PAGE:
3.5. Magnetic susceptibility fabrics

Figure 12 presents the magnitudes of the magnetic fabrics in core samples with various lithologies. Obviously, thermochemical change results in remarkable decreases in the degree of anisotropy (PJ). It is also noteworthy that the shape parameter (T) values of the altered granites and intrusive rocks are in positive domain without exception, suggesting an oblate AMS fabric.

Figure 12.

Magnitudes of magnetic fabrics in core samples with various lithologies.

Figure 13 delineates the site-mean AMS fabrics of (a) fresh Toki Granite and (b) altered granite and intrusive rock. The fabric of the intact pluton has quite a large scatter, and no specific directional trend is observed. In sharp contrast with this, the principal AMS axes of the altered granites and intrusive rocks are tightly clustered with similar orientations. Considering the very weak ferromagnetic signature in the raw hysteresis loops (see Section 3.3), the fabric would appear to be carried by both authigenic iron oxides and platy grains of iron-bearing silicate minerals such as biotite or chlorite, whose shape anisotropy enhances the degree of AMS.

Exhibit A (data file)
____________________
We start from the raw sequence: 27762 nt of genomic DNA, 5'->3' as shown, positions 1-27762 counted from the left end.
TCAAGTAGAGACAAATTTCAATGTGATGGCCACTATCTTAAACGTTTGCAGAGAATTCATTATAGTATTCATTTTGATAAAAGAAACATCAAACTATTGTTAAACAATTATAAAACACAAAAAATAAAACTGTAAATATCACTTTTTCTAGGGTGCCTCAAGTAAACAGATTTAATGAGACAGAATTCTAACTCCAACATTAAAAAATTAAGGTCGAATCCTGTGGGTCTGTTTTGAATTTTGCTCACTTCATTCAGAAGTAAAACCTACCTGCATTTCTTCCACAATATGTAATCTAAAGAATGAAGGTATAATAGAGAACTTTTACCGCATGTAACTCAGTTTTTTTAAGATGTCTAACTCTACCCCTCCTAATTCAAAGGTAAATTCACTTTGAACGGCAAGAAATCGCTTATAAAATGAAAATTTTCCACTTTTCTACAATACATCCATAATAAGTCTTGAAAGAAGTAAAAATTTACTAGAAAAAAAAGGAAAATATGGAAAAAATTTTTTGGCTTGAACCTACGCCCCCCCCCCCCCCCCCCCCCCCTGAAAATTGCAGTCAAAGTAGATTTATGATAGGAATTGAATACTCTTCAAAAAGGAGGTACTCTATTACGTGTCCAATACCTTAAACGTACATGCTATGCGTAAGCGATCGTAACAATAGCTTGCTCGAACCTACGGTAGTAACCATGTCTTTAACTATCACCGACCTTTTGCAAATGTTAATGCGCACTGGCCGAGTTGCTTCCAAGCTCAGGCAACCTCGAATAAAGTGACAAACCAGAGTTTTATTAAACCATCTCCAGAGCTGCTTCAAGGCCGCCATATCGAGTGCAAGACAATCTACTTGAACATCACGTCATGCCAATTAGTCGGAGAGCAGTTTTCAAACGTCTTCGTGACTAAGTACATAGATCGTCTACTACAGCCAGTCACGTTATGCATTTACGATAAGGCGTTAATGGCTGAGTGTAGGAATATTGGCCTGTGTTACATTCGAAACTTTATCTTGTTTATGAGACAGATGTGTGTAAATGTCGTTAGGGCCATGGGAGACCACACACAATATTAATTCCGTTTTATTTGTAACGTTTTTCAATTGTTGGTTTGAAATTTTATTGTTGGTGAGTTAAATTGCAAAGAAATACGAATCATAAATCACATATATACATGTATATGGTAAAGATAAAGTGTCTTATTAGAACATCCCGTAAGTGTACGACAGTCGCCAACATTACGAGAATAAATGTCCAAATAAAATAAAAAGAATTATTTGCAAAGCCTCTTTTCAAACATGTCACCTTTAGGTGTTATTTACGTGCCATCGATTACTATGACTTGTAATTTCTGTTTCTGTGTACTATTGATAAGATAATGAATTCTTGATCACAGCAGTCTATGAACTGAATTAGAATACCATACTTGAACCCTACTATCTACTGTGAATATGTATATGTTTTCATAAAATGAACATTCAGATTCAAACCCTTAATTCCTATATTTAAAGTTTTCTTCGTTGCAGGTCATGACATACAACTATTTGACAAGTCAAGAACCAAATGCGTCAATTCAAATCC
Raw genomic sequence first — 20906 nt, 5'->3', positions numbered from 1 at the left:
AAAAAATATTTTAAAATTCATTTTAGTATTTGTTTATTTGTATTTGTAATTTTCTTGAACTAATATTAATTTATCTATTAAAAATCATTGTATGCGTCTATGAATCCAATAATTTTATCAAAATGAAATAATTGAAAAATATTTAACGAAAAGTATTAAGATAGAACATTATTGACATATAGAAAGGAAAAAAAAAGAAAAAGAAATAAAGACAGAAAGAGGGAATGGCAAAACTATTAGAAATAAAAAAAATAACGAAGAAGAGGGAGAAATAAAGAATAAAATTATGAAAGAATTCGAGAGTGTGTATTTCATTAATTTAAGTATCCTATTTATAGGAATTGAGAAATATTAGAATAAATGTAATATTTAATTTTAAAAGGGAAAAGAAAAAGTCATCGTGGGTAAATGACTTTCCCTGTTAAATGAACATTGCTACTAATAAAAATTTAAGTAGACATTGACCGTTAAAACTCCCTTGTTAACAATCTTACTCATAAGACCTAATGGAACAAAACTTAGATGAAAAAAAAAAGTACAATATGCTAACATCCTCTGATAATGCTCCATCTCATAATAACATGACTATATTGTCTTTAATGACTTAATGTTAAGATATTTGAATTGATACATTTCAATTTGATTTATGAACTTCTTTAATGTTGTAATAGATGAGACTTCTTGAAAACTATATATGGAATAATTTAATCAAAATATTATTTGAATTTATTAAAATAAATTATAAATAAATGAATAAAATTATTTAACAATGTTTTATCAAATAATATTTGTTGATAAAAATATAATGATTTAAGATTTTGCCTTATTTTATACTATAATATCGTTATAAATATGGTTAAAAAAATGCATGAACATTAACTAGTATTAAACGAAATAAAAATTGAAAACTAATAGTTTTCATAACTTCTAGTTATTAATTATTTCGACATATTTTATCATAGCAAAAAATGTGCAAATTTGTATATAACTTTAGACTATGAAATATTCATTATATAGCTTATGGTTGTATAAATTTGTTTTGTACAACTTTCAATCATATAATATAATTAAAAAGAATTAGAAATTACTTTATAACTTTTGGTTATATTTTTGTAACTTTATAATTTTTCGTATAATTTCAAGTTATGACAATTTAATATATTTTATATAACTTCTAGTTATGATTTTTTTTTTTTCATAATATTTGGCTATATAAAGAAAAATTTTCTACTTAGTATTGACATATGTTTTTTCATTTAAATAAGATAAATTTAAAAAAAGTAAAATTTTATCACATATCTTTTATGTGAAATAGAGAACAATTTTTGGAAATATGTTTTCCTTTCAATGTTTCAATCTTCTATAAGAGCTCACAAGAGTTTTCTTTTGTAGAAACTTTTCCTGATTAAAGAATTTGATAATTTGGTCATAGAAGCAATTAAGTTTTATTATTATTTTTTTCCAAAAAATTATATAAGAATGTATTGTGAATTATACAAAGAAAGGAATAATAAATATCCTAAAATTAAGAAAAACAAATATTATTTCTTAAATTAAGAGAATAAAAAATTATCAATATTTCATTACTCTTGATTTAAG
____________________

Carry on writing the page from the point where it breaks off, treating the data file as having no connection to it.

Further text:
Figure 13.

Anisotropy of magnetic susceptibility (AMS) fabric (principal susceptibility axes) for all specimens from the core sampling sites of the Toki Granite plotted on the lower hemisphere of equal-area projections. Data are shown in geographic coordinates. Ovals surrounding the mean directions of the three axes (shown by larger symbols) are 95% confidence regions. AMS data are presented in two groups, fresh granite (a) and altered granite and intrusive rock (b), which show similar fabrics.

4. Temporal transition of tectonic stress